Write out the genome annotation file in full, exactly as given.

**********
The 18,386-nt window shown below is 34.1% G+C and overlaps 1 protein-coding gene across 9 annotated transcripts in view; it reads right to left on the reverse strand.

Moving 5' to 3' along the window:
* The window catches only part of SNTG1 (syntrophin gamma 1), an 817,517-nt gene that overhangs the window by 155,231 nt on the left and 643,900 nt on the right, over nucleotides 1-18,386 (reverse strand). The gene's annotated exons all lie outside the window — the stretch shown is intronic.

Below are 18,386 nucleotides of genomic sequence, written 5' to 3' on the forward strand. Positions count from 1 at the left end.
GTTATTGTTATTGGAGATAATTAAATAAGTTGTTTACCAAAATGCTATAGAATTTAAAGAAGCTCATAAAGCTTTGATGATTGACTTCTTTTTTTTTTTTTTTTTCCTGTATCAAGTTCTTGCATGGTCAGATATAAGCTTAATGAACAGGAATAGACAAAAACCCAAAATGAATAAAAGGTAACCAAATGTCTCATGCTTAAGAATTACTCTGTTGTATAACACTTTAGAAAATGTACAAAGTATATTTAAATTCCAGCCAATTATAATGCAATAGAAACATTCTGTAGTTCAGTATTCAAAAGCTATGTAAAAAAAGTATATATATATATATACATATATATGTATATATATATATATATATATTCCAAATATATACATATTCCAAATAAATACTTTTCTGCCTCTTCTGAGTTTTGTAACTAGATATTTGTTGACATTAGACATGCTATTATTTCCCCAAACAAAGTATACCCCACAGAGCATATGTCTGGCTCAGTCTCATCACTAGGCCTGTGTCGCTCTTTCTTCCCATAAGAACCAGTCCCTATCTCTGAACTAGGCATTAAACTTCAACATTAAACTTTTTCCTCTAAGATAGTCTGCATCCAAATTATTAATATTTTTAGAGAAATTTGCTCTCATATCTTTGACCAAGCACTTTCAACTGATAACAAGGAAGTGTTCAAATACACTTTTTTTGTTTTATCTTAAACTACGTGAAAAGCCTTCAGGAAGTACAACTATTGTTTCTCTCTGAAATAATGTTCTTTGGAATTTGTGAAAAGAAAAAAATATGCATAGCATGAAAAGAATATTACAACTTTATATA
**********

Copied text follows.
The 18,386-nt window shown below is 34.1% G+C and overlaps 1 protein-coding gene across 9 annotated transcripts in view; it reads right to left on the reverse strand.

Moving 5' to 3' along the window:
* The window catches only part of SNTG1 (syntrophin gamma 1), an 817,517-nt gene that overhangs the window by 155,231 nt on the left and 643,900 nt on the right, over nucleotides 1-18,386 (reverse strand). The gene's annotated exons all lie outside the window — the stretch shown is intronic.

Below are 18,386 nucleotides of genomic sequence, written 5' to 3' on the forward strand. Positions count from 1 at the left end.
GTTATTGTTATTGGAGATAATTAAATAAGTTGTTTACCAAAATGCTATAGAATTTAAAGAAGCTCATAAAGCTTTGATGATTGACTTCTTTTTTTTTTTTTTTTTCCTGTATCAAGTTCTTGCATGGTCAGATATAAGCTTAATGAACAGGAATAGACAAAAACCCAAAATGAATAAAAGGTAACCAAATGTCTCATGCTTAAGAATTACTCTGTTGTATAACACTTTAGAAAATGTACAAAGTATATTTAAATTCCAGCCAATTATAATGCAATAGAAACATTCTGTAGTTCAGTATTCAAAAGCTATGTAAAAAAAGTATATATATATATATACATATATATGTATATATATATATATATATATTCCAAATATATACATATTCCAAATAAATACTTTTCTGCCTCTTCTGAGTTTTGTAACTAGATATTTGTTGACATTAGACATGCTATTATTTCCCCAAACAAAGTATACCCCACAGAGCATATGTCTGGCTCAGTCTCATCACTAGGCCTGTGTCGCTCTTTCTTCCCATAAGAACCAGTCCCTATCTCTGAACTAGGCATTAAACTTCAACATTAAACTTTTTCCTCTAAGATAGTCTGCATCCAAATTATTAATATTTTTAGAGAAATTTGCTCTCATATCTTTGACCAAGCACTTTCAACTGATAACAAGGAAGTGTTCAAATACACTTTTTTTGTTTTATCTTAAACTACGTGAAAAGCCTTCAGGAAGTACAACTATTGTTTCTCTCTGAAATAATGTTCTTTGGAATTTGTGAAAAGAAAAAAATATGCATAGCATGAAAAGAATATTACAACTTTATATA